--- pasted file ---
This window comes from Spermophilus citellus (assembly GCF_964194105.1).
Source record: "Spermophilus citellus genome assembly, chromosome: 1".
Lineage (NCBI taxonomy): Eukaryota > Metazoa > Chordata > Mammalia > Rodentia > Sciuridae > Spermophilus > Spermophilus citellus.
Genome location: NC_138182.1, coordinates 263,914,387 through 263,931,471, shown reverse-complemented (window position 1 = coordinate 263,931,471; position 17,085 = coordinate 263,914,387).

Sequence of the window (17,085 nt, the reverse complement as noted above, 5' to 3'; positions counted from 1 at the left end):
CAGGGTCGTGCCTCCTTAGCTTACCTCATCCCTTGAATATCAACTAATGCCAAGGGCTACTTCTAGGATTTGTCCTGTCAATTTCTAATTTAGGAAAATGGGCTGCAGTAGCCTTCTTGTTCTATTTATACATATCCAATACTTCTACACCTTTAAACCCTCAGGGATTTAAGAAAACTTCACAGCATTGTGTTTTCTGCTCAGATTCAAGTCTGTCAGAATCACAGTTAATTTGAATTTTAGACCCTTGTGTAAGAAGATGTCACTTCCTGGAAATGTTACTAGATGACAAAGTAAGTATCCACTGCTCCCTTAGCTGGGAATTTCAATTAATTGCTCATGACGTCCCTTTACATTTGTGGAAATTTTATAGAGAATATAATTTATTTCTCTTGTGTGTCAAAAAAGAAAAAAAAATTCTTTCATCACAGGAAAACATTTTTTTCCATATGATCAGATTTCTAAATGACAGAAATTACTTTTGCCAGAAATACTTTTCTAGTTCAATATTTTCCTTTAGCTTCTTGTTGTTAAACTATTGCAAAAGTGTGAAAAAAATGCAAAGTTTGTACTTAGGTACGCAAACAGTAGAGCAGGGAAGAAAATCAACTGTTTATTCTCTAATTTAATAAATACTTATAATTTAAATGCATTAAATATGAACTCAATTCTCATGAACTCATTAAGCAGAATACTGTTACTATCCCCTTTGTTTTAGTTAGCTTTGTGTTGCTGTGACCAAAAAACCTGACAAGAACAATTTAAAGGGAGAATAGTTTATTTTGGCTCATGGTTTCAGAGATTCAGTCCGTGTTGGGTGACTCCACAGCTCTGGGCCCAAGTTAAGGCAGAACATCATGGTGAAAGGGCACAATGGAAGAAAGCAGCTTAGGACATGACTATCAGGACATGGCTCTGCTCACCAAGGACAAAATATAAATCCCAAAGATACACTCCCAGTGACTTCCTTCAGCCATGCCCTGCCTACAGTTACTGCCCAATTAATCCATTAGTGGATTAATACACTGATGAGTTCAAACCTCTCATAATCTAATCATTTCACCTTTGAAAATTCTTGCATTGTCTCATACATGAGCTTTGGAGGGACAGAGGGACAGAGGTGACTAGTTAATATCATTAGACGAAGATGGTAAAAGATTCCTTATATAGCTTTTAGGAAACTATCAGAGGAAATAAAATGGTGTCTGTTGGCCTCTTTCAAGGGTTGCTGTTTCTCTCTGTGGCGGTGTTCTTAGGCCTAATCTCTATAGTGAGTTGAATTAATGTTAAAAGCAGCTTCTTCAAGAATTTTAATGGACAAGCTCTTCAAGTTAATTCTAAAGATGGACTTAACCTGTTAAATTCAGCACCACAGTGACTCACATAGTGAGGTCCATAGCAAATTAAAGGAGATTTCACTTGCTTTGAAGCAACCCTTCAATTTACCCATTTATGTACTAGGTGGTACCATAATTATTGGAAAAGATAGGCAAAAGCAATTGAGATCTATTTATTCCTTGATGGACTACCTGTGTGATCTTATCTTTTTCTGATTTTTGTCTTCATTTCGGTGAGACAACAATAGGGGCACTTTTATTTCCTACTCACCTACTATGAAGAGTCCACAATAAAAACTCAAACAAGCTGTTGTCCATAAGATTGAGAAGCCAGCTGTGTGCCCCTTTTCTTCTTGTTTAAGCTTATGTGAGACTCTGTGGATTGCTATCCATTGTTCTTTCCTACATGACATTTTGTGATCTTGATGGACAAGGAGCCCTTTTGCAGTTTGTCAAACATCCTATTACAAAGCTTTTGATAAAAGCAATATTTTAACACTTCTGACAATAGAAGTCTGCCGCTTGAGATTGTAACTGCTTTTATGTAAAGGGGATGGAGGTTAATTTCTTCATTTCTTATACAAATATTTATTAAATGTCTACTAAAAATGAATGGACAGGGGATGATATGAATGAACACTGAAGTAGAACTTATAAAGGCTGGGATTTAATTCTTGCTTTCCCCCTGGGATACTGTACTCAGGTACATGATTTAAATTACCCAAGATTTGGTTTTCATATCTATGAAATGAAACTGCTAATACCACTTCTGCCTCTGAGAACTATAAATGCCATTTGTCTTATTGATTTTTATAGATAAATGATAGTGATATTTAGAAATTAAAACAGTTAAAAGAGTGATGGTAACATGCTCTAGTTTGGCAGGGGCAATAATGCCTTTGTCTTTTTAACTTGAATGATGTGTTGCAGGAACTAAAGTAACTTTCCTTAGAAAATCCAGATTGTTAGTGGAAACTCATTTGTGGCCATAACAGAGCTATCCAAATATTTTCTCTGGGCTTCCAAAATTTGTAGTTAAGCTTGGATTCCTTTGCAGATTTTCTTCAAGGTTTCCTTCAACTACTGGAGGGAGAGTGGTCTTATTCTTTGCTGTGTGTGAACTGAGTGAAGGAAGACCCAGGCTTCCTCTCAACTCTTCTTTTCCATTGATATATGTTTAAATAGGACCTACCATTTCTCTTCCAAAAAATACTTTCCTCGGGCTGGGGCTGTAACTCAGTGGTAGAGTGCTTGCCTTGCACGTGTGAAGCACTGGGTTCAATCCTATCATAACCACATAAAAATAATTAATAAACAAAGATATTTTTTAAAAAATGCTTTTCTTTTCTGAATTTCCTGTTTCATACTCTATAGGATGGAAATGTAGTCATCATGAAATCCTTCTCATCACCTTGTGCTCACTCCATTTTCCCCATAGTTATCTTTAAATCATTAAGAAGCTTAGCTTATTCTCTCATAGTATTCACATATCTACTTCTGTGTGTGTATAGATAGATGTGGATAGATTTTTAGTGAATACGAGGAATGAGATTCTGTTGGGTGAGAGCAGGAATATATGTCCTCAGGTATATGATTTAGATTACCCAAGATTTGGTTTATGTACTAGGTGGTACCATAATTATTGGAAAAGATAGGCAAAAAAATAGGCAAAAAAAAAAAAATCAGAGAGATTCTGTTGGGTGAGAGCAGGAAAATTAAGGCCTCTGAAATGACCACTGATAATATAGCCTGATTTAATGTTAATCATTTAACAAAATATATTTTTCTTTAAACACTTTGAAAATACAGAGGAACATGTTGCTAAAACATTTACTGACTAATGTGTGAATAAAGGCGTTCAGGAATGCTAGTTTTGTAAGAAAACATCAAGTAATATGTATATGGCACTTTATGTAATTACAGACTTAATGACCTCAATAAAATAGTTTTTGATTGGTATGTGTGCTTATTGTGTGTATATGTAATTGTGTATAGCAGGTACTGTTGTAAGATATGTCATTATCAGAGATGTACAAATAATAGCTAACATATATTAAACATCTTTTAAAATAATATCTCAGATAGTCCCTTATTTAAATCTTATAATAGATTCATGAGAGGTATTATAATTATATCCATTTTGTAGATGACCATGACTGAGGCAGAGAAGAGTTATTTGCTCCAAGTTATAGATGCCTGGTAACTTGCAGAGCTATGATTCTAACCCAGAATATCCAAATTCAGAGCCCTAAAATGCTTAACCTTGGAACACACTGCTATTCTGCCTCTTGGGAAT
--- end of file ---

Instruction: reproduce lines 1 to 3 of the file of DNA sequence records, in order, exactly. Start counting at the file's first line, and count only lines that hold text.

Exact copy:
This window comes from Spermophilus citellus (assembly GCF_964194105.1).
Source record: "Spermophilus citellus genome assembly, chromosome: 1".
Lineage (NCBI taxonomy): Eukaryota > Metazoa > Chordata > Mammalia > Rodentia > Sciuridae > Spermophilus > Spermophilus citellus.